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OCL N^2 Performance [message #18958] Thu, 19 April 2007 11:23 Go to next message
Eclipse User
Originally posted by: irbull.cs.uvic.ca

Every since I taught first year CS I look at performance of simple
algorithms in a whole new light :) . I was just looking through the
OCL spec, and I noticed that nested loops are often used for simple
operations (things like isUnique). I wonder if this is the best
approach (since you can sort by the value, and then check in linear time
if there are any duplicates = O(N log N)). Even routines like sortedBy
are specified as selection sort, an N2 algorithm.

I was wondering what people's thoughts are on this? Do people worry
about performance when writing OCL, or is it better to write an elegant
(easy to understand) constraint and worry about implementation details
(as well as performance) later?

Cheers,
ian
Re: OCL N^2 Performance [message #19006 is a reply to message #18958] Thu, 19 April 2007 13:35 Go to previous messageGo to next message
Eclipse User
Originally posted by: cdamus.ca.ibm.com

Hi, Ian,

My take tends towards the latter. OCL is clearly intended to be a
specification (pseudo-declarative) language rather than a programming
language. It is, actually, more or less functionally complete, but I think
that helps more in making it intuitive and easy to use than a practical
implementation language.

It's scary how even the simplest of English statements is very difficult to
formulate as efficient-looking OCL. But, it doesn't matter, because what
you really want to do with OCL (if constraints are to be manifest in the
run-time system) is to transform them to an appropriate programming
language in your system and apply these algorithmic mappings at that stage.
Even so, particular applications or domains may be able to make simplifying
assumptions that allow for even more efficient implementation of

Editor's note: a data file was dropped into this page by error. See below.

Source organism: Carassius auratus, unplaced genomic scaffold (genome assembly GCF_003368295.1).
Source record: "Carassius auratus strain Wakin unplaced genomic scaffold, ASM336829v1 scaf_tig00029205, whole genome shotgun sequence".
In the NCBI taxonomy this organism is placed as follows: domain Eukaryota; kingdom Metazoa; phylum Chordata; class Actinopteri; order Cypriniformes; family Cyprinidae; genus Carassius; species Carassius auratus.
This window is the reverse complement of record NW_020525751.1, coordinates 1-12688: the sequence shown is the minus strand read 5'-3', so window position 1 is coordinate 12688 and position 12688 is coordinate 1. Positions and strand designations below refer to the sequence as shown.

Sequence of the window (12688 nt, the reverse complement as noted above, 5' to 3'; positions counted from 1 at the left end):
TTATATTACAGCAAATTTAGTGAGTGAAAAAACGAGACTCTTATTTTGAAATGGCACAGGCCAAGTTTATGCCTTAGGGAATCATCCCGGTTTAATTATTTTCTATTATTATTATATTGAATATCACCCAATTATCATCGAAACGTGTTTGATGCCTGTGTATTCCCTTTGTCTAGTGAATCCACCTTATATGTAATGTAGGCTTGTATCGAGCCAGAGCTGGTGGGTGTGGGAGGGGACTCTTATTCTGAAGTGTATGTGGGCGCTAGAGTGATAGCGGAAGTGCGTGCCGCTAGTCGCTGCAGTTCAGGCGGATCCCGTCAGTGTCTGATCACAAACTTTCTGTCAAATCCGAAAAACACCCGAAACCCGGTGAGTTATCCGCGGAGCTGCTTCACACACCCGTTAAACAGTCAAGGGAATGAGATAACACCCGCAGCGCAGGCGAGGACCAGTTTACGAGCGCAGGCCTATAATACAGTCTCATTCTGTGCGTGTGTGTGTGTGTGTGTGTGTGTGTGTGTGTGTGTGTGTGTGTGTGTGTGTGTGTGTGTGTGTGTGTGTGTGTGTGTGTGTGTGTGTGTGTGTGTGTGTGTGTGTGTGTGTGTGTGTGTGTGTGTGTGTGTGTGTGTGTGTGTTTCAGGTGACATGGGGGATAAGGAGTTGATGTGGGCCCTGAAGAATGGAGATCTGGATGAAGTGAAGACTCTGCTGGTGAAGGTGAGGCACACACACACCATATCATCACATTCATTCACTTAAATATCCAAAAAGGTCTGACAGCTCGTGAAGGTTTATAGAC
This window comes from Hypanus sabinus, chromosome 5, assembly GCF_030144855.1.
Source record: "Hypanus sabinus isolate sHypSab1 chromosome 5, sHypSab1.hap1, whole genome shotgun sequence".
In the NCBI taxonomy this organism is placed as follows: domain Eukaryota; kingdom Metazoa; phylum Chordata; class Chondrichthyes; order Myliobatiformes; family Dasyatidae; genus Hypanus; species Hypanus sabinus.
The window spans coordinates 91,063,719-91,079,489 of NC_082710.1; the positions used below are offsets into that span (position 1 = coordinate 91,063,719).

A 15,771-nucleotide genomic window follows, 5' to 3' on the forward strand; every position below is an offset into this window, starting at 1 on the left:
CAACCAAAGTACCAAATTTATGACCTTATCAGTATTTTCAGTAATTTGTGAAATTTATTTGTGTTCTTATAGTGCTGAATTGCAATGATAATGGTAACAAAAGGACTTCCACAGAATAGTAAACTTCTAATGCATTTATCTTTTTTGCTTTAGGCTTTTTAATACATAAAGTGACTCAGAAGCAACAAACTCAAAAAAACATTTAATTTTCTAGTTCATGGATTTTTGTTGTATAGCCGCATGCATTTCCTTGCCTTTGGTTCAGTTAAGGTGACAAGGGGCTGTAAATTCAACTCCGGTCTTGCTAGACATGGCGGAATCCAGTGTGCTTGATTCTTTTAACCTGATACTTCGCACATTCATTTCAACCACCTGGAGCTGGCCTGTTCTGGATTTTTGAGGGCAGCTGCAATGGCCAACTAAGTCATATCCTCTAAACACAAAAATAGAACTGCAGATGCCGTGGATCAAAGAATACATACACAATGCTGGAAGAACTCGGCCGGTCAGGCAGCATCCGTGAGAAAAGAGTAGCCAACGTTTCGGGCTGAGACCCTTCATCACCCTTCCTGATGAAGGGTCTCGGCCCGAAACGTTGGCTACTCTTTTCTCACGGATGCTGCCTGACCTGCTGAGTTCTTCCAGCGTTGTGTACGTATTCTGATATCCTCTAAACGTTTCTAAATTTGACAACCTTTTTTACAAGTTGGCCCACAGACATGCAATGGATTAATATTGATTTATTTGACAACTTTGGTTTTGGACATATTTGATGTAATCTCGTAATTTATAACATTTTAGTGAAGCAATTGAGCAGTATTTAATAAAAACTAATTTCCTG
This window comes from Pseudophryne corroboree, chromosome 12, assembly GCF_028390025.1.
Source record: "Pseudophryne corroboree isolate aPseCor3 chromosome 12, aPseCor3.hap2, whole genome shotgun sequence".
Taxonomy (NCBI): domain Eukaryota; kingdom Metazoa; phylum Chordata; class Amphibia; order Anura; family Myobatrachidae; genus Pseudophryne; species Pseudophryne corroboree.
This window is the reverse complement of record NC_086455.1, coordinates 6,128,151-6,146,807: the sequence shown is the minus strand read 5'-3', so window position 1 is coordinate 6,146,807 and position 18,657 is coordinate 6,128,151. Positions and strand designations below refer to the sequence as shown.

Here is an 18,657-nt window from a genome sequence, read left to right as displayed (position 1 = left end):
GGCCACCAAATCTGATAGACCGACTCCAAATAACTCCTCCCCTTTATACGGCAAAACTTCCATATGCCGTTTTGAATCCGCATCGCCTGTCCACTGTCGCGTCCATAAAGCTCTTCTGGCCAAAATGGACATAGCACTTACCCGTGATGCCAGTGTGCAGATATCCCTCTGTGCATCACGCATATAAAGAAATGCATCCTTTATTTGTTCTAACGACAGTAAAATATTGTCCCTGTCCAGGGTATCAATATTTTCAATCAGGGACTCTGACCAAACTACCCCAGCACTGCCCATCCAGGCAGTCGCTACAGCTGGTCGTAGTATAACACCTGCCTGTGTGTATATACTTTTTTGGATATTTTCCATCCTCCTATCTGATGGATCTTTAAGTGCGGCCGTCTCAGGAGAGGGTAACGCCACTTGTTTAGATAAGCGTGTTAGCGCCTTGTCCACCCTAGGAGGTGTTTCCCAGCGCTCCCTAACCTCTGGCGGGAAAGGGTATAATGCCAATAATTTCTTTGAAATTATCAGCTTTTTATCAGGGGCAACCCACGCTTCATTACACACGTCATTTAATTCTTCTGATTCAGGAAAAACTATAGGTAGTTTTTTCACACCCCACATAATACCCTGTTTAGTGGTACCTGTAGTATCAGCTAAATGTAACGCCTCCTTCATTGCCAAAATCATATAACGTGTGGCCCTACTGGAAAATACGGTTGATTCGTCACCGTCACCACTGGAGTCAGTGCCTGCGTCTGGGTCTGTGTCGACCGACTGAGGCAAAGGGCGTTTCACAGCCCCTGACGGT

constraints.

Of course, having said that, interpreted OCL is always nice for scratchpad
work and debugging. Anything that can be done to make that more efficient
is welcome, anyway :-)

Cheers,

Christian


Ian Bull wrote:

> Every since I taught first year CS I look at performance of simple
> algorithms in a whole new light :) . I was just looking through the
> OCL spec, and I noticed that nested loops are often used for simple
> operations (things like isUnique). I wonder if this is the best
> approach (since you can sort by the value, and then check in linear time
> if there are any duplicates = O(N log N)). Even routines like sortedBy
> are specified as selection sort, an N2 algorithm.
>
> I was wondering what people's thoughts are on this? Do people worry
> about performance when writing OCL, or is it better to write an elegant
> (easy to understand) constraint and worry about implementation details
> (as well as performance) later?
>
> Cheers,
> ian
Re: OCL N^2 Performance [message #19275 is a reply to message #19006] Thu, 19 April 2007 16:54 Go to previous messageGo to next message
Eclipse User
Originally posted by: carrasco.ModelDrivenDevelopment.co.uk

Chris, Ian,

I agree with Ian that the N^2 problem is preocupying:

Chris is right that mappings to implementation will (must) deal with this,
but IMO, by not paying attention,
one of these days (versions of the spec) we are going to find ourselves
with a really nasty case of complexity we can not really help.

But about mapping to implementation,
I have found that it is not really the processing of OCL logic
what may kill the machine (therefore interpretation works fine, even in
server side):
Heaviest penalty comes from Accessing Objects and Features:
it is very easy in OCL to write an expression
that will traverse a significant portion of your object domain.

If your "persistence" is not "in memory", or something like Gemstone,
(i.e. a relational database mapping)
chances are somebody will write an OCL